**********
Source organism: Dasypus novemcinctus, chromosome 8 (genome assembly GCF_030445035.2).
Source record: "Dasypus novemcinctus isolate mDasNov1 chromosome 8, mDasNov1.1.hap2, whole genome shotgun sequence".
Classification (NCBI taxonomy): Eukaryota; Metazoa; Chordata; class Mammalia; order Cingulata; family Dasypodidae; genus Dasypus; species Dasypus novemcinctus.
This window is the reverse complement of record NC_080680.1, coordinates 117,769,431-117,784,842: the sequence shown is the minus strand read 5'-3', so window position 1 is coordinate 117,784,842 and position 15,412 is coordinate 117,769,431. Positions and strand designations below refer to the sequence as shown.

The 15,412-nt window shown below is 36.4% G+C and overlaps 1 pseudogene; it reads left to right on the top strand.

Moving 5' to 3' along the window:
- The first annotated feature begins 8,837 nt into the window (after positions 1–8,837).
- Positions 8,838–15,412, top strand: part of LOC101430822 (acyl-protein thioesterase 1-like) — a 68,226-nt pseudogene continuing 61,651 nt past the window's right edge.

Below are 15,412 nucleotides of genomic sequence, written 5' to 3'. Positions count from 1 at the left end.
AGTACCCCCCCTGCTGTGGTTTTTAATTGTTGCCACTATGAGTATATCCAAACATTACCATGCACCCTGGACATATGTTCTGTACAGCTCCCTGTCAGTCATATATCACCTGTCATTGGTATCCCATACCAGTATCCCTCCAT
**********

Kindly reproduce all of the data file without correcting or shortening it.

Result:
Source organism: Dasypus novemcinctus, chromosome 8 (genome assembly GCF_030445035.2).
Source record: "Dasypus novemcinctus isolate mDasNov1 chromosome 8, mDasNov1.1.hap2, whole genome shotgun sequence".
Classification (NCBI taxonomy): Eukaryota; Metazoa; Chordata; class Mammalia; order Cingulata; family Dasypodidae; genus Dasypus; species Dasypus novemcinctus.
This window is the reverse complement of record NC_080680.1, coordinates 117,769,431-117,784,842: the sequence shown is the minus strand read 5'-3', so window position 1 is coordinate 117,784,842 and position 15,412 is coordinate 117,769,431. Positions and strand designations below refer to the sequence as shown.

The 15,412-nt window shown below is 36.4% G+C and overlaps 1 pseudogene; it reads left to right on the top strand.

Moving 5' to 3' along the window:
- The first annotated feature begins 8,837 nt into the window (after positions 1–8,837).
- Positions 8,838–15,412, top strand: part of LOC101430822 (acyl-protein thioesterase 1-like) — a 68,226-nt pseudogene continuing 61,651 nt past the window's right edge.

Below are 15,412 nucleotides of genomic sequence, written 5' to 3'. Positions count from 1 at the left end.
AGTACCCCCCCTGCTGTGGTTTTTAATTGTTGCCACTATGAGTATATCCAAACATTACCATGCACCCTGGACATATGTTCTGTACAGCTCCCTGTCAGTCATATATCACCTGTCATTGGTATCCCATACCAGTATCCCTCCAT